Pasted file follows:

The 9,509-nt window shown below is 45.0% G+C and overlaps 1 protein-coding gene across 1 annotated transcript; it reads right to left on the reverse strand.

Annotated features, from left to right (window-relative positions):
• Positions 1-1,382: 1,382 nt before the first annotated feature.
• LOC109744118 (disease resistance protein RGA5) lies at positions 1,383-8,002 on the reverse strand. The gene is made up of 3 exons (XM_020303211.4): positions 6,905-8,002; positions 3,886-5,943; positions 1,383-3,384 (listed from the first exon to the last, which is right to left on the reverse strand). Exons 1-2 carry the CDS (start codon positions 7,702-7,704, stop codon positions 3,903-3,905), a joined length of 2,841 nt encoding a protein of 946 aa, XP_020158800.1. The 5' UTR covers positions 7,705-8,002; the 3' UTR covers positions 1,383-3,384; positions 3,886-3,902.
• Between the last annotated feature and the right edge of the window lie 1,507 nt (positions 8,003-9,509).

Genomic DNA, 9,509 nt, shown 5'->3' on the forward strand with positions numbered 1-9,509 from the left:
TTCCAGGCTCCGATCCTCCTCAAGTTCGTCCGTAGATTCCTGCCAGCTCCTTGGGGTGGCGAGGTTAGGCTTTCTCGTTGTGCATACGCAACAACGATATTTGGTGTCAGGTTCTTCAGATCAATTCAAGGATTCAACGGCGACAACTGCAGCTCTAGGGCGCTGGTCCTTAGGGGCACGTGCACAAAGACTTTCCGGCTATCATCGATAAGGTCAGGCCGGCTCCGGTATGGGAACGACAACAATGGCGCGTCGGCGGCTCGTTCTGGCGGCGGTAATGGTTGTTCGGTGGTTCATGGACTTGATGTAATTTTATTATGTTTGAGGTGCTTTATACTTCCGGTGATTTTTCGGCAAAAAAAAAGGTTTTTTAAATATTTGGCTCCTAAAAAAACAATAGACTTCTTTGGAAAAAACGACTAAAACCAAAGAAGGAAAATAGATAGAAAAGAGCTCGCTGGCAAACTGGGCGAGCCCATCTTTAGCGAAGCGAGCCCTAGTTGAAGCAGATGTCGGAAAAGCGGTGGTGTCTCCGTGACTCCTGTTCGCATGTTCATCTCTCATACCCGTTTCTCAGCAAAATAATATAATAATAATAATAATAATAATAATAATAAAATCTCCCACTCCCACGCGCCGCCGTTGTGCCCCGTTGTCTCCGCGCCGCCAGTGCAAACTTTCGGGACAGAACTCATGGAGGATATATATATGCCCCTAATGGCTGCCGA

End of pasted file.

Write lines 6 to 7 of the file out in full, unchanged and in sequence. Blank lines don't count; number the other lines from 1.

Genomic DNA, 9,509 nt, shown 5'->3' on the forward strand with positions numbered 1-9,509 from the left:
TTCCAGGCTCCGATCCTCCTCAAGTTCGTCCGTAGATTCCTGCCAGCTCCTTGGGGTGGCGAGGTTAGGCTTTCTCGTTGTGCATACGCAACAACGATATTTGGTGTCAGGTTCTTCAGATCAATTCAAGGATTCAACGGCGACAACTGCAGCTCTAGGGCGCTGGTCCTTAGGGGCACGTGCACAAAGACTTTCCGGCTATCATCGATAAGGTCAGGCCGGCTCCGGTATGGGAACGACAACAATGGCGCGTCGGCGGCTCGTTCTGGCGGCGGTAATGGTTGTTCGGTGGTTCATGGACTTGATGTAATTTTATTATGTTTGAGGTGCTTTATACTTCCGGTGATTTTTCGGCAAAAAAAAAGGTTTTTTAAATATTTGGCTCCTAAAAAAACAATAGACTTCTTTGGAAAAAACGACTAAAACCAAAGAAGGAAAATAGATAGAAAAGAGCTCGCTGGCAAACTGGGCGAGCCCATCTTTAGCGAAGCGAGCCCTAGTTGAAGCAGATGTCGGAAAAGCGGTGGTGTCTCCGTGACTCCTGTTCGCATGTTCATCTCTCATACCCGTTTCTCAGCAAAATAATATAATAATAATAATAATAATAATAATAATAAAATCTCCCACTCCCACGCGCCGCCGTTGTGCCCCGTTGTCTCCGCGCCGCCAGTGCAAACTTTCGGGACAGAACTCATGGAGGATATATATATGCCCCTAATGGCTGCCGA